By Rich Bailey

3D Operations, currently a participant in Chattanooga’s Gig Tank 2014 startup accelerator, has developed a business around converting 2D medical scans—MRI and CT images for example—into printable 3D files and printing hearts for surgeons. Think of a heart, complete with the defect that’s causing problems, that might be used in education, product development or presurgical planning.

A brain printed by 3D Operations

A brain printed by 3D Operations

It’s that last one that raises interesting questions. The scanning technology and the 3D conversion software are FDA-approved, but using them to prepare for surgery is new.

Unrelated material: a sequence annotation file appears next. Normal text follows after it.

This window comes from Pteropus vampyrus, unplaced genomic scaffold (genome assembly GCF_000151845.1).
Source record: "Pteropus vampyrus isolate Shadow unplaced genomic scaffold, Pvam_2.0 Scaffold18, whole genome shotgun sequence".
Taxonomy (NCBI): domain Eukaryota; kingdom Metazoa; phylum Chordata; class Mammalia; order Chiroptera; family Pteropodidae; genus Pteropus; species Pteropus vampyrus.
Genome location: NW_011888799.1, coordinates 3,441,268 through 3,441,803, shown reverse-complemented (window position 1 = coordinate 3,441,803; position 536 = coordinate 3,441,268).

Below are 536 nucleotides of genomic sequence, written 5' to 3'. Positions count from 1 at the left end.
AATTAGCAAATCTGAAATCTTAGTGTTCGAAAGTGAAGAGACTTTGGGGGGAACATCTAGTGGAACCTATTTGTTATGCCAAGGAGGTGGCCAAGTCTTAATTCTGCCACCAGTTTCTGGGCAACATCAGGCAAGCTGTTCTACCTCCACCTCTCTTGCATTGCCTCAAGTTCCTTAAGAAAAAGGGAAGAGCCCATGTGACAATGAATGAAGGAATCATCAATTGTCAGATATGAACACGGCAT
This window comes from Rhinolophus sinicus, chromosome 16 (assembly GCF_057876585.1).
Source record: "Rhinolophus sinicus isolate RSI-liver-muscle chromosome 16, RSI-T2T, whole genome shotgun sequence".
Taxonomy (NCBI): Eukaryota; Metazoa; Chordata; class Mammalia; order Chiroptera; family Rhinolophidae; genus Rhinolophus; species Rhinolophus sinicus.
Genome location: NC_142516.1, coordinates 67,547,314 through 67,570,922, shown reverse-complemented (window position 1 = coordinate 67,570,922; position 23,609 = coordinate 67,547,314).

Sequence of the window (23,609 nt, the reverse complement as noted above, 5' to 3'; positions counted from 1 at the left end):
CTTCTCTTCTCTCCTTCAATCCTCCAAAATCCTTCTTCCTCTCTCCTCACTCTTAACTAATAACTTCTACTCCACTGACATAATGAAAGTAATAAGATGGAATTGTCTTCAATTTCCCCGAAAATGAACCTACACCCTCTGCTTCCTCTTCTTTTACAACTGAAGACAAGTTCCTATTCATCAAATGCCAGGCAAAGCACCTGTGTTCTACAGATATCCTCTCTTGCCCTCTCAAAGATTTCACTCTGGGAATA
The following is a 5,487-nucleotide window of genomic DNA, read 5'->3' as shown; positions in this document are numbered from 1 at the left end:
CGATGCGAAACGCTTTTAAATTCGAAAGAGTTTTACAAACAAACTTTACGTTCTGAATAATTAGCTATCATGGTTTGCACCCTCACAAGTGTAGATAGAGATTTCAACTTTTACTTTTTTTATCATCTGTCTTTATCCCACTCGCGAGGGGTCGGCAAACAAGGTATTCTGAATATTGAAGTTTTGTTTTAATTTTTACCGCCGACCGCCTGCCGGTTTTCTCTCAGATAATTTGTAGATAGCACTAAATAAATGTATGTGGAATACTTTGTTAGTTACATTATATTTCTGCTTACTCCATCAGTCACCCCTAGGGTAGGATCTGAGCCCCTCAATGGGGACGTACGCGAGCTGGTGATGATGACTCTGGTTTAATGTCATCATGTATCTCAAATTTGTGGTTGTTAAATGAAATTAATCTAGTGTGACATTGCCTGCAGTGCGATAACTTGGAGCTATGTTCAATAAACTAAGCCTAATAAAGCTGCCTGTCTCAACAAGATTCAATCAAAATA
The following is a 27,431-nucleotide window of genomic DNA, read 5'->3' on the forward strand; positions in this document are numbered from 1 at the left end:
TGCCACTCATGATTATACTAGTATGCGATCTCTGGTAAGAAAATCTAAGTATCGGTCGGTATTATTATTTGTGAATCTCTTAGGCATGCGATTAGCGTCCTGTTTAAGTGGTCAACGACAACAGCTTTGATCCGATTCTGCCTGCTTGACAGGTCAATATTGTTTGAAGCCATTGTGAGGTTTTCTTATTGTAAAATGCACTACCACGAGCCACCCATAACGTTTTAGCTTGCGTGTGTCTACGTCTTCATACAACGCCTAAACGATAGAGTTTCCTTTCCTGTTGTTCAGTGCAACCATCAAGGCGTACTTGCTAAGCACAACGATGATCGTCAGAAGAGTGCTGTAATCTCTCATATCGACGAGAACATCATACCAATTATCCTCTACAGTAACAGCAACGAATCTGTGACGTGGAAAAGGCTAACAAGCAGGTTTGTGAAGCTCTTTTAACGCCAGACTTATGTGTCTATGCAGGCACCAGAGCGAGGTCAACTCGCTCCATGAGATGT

“The product is developed, all of the workflow is already there. The issue is if we are directed to get a 510k, what are we 510k-ing,” says company founder Daniel Hampton. A 510k is the FDA’s protocol for evaluating a “medical device.” But is this a medical device? “Essentially, at that point, it’s how well do I take the image that’s on the screen and turn it into a 3D model. So you’re essentially 510k-ing me and my training. I don’t know that that’s ever been done.”

I reported on my conversation with Hampton in Chattanooga Pulse.